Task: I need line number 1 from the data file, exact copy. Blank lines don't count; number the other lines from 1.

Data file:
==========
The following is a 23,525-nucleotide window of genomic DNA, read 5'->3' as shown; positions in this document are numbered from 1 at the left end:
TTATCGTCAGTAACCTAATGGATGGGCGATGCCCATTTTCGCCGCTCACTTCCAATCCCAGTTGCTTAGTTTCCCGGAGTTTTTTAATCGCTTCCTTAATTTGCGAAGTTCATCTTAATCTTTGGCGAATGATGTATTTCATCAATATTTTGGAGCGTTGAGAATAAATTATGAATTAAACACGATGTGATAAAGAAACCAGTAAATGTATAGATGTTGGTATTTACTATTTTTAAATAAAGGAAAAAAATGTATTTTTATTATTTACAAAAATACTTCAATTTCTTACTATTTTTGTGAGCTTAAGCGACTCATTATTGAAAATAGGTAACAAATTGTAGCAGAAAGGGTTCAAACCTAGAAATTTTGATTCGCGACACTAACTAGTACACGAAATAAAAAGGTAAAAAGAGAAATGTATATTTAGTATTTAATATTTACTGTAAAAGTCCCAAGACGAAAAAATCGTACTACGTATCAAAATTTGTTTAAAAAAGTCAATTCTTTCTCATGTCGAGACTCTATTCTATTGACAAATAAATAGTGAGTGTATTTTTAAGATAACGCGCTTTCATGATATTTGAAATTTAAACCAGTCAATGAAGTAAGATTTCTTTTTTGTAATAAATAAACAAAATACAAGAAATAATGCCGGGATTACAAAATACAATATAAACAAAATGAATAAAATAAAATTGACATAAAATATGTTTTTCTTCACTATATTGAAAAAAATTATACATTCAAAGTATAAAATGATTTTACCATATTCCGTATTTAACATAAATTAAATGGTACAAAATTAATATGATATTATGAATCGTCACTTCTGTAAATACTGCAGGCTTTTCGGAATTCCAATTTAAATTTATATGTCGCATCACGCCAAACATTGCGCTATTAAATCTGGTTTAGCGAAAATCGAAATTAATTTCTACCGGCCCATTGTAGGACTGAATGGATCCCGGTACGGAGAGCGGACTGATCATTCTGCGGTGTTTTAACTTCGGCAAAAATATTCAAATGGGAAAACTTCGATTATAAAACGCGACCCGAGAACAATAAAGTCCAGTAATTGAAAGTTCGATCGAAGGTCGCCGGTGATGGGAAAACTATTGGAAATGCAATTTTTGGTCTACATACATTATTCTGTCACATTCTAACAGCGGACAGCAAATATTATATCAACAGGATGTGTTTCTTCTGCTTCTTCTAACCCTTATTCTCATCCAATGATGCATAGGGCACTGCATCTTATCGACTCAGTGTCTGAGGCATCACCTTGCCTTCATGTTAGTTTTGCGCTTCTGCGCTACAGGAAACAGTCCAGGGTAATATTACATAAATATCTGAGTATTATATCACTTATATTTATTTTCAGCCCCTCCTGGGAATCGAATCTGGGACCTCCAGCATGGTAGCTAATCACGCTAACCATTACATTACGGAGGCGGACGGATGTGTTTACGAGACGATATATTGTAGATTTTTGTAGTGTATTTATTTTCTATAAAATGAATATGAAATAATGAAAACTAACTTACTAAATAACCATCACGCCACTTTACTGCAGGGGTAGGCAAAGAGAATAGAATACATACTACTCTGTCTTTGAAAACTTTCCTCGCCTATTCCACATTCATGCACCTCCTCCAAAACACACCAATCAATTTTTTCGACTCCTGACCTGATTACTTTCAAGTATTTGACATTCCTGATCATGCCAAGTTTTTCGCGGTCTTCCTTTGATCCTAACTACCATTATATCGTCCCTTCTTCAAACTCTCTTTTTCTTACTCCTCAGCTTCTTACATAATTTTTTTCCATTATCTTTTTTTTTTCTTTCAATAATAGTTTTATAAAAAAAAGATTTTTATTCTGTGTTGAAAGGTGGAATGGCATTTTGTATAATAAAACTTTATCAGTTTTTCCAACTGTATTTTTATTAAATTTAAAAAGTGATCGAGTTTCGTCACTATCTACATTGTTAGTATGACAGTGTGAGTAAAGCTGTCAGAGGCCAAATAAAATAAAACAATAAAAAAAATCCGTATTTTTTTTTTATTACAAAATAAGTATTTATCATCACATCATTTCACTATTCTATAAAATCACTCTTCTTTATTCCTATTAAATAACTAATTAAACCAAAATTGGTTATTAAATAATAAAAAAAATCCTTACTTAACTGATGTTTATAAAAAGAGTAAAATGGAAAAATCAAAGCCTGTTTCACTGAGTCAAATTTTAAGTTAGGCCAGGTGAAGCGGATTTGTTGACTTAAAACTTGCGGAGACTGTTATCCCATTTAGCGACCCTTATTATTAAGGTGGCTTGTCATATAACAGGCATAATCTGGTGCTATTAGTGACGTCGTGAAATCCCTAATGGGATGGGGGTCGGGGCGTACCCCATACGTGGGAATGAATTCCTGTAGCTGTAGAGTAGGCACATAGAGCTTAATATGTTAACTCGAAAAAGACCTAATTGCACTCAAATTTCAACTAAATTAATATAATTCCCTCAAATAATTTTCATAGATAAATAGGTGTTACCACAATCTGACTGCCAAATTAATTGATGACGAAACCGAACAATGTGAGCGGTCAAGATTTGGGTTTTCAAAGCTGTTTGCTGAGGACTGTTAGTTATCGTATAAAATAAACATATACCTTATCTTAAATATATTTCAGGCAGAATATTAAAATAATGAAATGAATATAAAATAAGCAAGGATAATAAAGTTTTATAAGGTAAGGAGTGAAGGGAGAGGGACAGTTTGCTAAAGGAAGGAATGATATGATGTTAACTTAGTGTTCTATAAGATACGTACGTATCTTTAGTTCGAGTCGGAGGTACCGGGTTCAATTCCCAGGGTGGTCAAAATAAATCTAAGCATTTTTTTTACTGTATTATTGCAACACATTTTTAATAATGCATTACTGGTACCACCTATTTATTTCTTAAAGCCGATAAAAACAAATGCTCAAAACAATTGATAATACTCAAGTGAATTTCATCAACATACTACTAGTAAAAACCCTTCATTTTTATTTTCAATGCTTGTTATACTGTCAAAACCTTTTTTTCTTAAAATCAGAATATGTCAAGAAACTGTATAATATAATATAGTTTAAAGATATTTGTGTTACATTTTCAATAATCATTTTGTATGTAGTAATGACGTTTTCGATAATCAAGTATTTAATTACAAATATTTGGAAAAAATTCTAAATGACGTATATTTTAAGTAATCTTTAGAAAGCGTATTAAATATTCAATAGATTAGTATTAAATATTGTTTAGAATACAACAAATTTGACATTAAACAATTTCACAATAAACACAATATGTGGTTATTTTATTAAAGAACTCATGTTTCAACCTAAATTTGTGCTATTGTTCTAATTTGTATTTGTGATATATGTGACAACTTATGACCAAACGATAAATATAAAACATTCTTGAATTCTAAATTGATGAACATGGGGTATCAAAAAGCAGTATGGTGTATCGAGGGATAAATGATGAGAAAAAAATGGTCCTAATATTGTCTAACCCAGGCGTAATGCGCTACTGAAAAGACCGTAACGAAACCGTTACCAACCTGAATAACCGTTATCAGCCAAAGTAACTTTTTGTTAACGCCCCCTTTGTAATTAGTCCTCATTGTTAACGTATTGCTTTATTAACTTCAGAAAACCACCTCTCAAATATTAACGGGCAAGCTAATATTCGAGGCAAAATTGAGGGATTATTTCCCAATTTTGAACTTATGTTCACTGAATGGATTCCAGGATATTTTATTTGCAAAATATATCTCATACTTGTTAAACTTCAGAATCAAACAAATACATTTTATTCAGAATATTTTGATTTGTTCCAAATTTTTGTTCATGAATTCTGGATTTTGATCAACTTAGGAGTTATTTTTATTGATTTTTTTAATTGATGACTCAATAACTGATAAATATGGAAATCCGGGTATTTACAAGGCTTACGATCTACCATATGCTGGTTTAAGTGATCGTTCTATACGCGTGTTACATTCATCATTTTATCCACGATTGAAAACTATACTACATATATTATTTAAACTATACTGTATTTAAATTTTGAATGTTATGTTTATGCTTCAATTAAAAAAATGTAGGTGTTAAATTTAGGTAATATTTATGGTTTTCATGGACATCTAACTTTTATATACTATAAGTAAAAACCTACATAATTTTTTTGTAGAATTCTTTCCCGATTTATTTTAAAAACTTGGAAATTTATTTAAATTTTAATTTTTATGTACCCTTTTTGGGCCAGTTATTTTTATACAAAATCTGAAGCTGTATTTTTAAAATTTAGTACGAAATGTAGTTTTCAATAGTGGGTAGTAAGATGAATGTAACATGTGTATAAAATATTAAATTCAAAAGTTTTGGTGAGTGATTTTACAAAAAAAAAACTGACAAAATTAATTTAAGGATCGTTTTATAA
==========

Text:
The following is a 23,525-nucleotide window of genomic DNA, read 5'->3' as shown; positions in this document are numbered from 1 at the left end: